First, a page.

“A charitable interpretation of the position that the rich already pay enough taxes is that its advocates have simply made a good-faith oversight about all those other pesky levies that the vast majority of Americans get stuck with. If they really think that a world where people earning the top 32% of income pay 59% of the taxes is fair, then they should support radical reform to make that a reality.

        “To start, we’d have to eliminate the flat payroll tax and its $110,000 income ceiling, and replace those revenues with the progressive income tax. We’d also need to tax dividends and capital gains as ordinary income. Then we’d have to modify sales taxes—by, say, taxing things rich people buy, like yachts, at a higher rate than things poor people buy, like generic-brand groceries.

        “However, I am yet to see the Cato Institute or Tax Foundation beating the drums for such policies. That suggests a somewhat less sympathetic account: that they are trying to focus public attention on a narrow slice of data that justifies letting the rich pay as little as possible, while obscuring the full picture, which leads to precisely the opposite conclusion.http://www.economist.com/blogs/democracyinamerica/2012/07/taxes-and-rich-0

  16. Would getting a large portion of the executives’ salaries back to the nonprofit calm much of the public’s concerns over executive pay? What if CEO’s got paid the same but also paid back much of their salaries down the road? Here’s the idea. What if the CEO, rather than getting the $1MM in salary, took, let’s say, $250K as salary and $750K annually as a loan? A life insurance policy death benefit would secure full repayment. LifeSolutionz offers that option to nonprofit executives. It cuts the salary expense that the employer shows, and the nonprofit gets a really nice check once the CEO passes. (Even the CEO would like it for tax reasons.) I’d really like to know how you would feel about loans replacing salaries and bonuses in total or in part for highly paid executives. If helpful to you, check out http://www.lifesolutionz.org.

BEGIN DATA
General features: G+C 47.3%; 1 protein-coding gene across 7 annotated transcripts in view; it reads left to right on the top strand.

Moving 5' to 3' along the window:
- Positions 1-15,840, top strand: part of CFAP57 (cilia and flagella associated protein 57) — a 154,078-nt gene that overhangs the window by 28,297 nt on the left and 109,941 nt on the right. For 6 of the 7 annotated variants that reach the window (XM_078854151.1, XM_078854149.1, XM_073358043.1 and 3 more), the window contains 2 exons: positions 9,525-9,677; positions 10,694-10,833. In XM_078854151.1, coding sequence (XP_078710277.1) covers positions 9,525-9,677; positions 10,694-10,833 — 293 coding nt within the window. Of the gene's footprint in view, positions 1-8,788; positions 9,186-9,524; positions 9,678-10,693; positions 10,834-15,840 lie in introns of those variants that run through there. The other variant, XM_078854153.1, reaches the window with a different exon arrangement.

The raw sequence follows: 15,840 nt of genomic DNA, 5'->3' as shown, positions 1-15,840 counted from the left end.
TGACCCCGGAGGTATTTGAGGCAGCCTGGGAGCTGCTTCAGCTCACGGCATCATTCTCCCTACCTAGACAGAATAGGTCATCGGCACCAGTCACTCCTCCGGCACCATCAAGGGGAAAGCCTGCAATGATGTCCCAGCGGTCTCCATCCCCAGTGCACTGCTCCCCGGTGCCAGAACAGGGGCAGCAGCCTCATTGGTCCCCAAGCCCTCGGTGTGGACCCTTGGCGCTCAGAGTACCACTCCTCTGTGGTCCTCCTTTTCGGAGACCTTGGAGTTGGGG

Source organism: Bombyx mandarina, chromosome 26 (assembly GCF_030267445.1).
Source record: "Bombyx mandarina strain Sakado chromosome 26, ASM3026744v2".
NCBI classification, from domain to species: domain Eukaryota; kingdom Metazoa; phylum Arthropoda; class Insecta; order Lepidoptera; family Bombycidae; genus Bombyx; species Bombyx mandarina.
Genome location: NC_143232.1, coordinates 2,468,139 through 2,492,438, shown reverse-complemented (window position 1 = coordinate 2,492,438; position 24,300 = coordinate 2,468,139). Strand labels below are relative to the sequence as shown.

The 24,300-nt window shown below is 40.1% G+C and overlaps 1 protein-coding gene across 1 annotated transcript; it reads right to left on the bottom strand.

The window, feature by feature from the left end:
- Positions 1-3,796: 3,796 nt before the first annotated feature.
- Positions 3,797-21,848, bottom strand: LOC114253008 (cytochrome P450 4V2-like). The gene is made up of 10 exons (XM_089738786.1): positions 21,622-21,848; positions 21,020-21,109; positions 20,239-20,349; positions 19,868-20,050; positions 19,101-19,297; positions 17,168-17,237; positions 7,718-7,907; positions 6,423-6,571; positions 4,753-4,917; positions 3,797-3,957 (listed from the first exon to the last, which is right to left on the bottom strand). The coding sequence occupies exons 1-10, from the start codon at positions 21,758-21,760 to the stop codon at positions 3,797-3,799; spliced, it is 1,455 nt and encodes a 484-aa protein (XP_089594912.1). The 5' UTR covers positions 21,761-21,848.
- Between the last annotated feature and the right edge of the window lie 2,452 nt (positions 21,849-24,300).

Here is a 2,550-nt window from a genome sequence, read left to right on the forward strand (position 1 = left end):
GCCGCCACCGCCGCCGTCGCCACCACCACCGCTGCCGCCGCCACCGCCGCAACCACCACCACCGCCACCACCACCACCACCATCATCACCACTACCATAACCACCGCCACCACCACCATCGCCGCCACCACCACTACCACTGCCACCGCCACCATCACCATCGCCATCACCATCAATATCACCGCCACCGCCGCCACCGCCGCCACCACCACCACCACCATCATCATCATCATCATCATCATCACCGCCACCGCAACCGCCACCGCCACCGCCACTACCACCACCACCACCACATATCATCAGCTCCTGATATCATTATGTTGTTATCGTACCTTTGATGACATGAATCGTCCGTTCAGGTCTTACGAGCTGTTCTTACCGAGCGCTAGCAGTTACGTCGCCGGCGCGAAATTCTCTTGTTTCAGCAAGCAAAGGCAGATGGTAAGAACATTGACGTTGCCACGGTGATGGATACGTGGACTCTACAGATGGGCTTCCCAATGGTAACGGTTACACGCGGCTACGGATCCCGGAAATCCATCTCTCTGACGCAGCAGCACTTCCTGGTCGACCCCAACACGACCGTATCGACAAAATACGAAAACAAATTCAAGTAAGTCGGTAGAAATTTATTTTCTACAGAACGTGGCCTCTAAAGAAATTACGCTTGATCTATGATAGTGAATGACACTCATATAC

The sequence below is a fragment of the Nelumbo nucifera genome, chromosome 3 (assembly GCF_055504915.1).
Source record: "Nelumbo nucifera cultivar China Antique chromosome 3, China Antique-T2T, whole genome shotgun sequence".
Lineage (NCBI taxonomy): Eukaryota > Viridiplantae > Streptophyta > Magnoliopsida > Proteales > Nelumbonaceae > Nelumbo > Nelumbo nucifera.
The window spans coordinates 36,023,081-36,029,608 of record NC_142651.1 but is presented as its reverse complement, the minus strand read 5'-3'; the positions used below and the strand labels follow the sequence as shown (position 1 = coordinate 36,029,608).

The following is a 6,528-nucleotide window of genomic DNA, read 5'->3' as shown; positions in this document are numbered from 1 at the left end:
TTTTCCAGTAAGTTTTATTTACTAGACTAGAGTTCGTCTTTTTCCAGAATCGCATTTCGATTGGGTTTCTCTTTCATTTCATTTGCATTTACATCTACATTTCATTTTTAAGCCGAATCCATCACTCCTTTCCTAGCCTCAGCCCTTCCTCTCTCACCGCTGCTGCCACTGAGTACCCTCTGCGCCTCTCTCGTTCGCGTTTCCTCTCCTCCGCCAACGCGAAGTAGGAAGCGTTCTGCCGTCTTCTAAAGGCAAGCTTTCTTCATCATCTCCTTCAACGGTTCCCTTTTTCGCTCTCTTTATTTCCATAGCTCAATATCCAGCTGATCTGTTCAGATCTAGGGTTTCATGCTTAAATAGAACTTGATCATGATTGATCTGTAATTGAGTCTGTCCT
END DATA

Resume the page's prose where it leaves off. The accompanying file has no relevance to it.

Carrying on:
17. There are 440,000 people dying in our country from preventable medical errors. These do not include the figures which are hidden or the gray figures that never made it as part of the statistics. Depending on what article you read, the figures could be anywhere between 750,000 and 1,000,000. This is genocide. Why? Our government is so corrupt they refuse to acknowledge this is happening and are ignoring it. The difference between genocide in the United States and elsewhere is, nobody is singled out. Babies, children, young, old, black, white, all are dying across the board.

    Our country passed laws preventing Americans from getting justice and accountability. Americans can not even have the right of due process under our 7th Amendment Constitutional Right. Yet, we preach to the world about “rights” under the guise of respectability. The fact is, we are corrupt and have lost our humanity years ago. We sold our soul to the company store.

    http://youtu.be/aEOlpahRtnQ

    Sending you a link to show you the best medical care given in our country could possibly be the veterinarian clinics. Maybe the most merciful way to end a patient’s suffering would be pulling the trigger. You judge.

    If you find yourself in Texas, make sure your life insurance policy is paid in full.

    If you are in NYC, avoid the doctor mentioned. The Texas Medical Board failed to police after their own.

    FYI: Dr. Javier Andrade apparently did not do well in New York City and is headed to Miami. If you have loved ones in South Florida, feel free to share.

    Thank you for your time,

    Cilla Mitchell

    A Texas nurse and US Army vet.

    • Cilla–

      Unfortunately, preventable errors is a huge problem.
      Though under the ACA hospitals will no longer be paid for preventable errors.
      This will create some pressure to do pay more attention to patient safety.

      We also need new laws to protect doctors and nurses who speak out about sloppy practice.